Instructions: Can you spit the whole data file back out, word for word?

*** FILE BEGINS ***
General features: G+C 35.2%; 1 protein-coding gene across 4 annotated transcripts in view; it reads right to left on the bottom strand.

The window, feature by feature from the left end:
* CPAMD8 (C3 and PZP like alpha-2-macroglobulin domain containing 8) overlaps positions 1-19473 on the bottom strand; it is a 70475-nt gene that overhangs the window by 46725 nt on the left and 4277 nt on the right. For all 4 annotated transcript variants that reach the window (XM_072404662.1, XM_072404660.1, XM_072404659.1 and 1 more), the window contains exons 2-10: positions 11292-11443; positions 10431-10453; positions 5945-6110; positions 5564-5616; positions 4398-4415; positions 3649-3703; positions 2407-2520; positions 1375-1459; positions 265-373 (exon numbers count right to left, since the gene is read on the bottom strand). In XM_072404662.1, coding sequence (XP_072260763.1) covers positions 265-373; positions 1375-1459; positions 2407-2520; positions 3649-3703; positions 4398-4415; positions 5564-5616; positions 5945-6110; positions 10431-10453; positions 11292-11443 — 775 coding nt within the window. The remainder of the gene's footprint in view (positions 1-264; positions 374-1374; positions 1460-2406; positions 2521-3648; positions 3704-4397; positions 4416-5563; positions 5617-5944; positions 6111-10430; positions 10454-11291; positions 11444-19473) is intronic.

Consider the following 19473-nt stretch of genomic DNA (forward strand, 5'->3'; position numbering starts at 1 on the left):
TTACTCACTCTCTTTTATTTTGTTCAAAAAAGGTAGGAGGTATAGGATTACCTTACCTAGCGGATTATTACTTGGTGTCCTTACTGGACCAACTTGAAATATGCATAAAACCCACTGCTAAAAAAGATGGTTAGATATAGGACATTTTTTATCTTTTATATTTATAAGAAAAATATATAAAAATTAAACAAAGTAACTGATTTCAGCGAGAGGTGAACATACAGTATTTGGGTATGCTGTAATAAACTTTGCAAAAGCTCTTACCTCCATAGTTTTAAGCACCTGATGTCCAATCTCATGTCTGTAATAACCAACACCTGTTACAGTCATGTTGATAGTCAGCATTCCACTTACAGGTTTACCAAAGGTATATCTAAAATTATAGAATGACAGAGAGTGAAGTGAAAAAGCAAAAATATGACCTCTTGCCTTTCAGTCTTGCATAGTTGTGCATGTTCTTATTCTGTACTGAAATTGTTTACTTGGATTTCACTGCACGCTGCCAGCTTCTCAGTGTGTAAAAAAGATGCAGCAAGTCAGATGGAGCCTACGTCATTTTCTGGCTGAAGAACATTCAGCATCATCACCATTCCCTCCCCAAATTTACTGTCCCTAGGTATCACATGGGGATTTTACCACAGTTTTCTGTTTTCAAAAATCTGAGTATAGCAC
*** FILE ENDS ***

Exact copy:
General features: G+C 35.2%; 1 protein-coding gene across 4 annotated transcripts in view; it reads right to left on the bottom strand.

The window, feature by feature from the left end:
* CPAMD8 (C3 and PZP like alpha-2-macroglobulin domain containing 8) overlaps positions 1-19473 on the bottom strand; it is a 70475-nt gene that overhangs the window by 46725 nt on the left and 4277 nt on the right. For all 4 annotated transcript variants that reach the window (XM_072404662.1, XM_072404660.1, XM_072404659.1 and 1 more), the window contains exons 2-10: positions 11292-11443; positions 10431-10453; positions 5945-6110; positions 5564-5616; positions 4398-4415; positions 3649-3703; positions 2407-2520; positions 1375-1459; positions 265-373 (exon numbers count right to left, since the gene is read on the bottom strand). In XM_072404662.1, coding sequence (XP_072260763.1) covers positions 265-373; positions 1375-1459; positions 2407-2520; positions 3649-3703; positions 4398-4415; positions 5564-5616; positions 5945-6110; positions 10431-10453; positions 11292-11443 — 775 coding nt within the window. The remainder of the gene's footprint in view (positions 1-264; positions 374-1374; positions 1460-2406; positions 2521-3648; positions 3704-4397; positions 4416-5563; positions 5617-5944; positions 6111-10430; positions 10454-11291; positions 11444-19473) is intronic.

Consider the following 19473-nt stretch of genomic DNA (forward strand, 5'->3'; position numbering starts at 1 on the left):
TTACTCACTCTCTTTTATTTTGTTCAAAAAAGGTAGGAGGTATAGGATTACCTTACCTAGCGGATTATTACTTGGTGTCCTTACTGGACCAACTTGAAATATGCATAAAACCCACTGCTAAAAAAGATGGTTAGATATAGGACATTTTTTATCTTTTATATTTATAAGAAAAATATATAAAAATTAAACAAAGTAACTGATTTCAGCGAGAGGTGAACATACAGTATTTGGGTATGCTGTAATAAACTTTGCAAAAGCTCTTACCTCCATAGTTTTAAGCACCTGATGTCCAATCTCATGTCTGTAATAACCAACACCTGTTACAGTCATGTTGATAGTCAGCATTCCACTTACAGGTTTACCAAAGGTATATCTAAAATTATAGAATGACAGAGAGTGAAGTGAAAAAGCAAAAATATGACCTCTTGCCTTTCAGTCTTGCATAGTTGTGCATGTTCTTATTCTGTACTGAAATTGTTTACTTGGATTTCACTGCACGCTGCCAGCTTCTCAGTGTGTAAAAAAGATGCAGCAAGTCAGATGGAGCCTACGTCATTTTCTGGCTGAAGAACATTCAGCATCATCACCATTCCCTCCCCAAATTTACTGTCCCTAGGTATCACATGGGGATTTTACCACAGTTTTCTGTTTTCAAAAATCTGAGTATAGCAC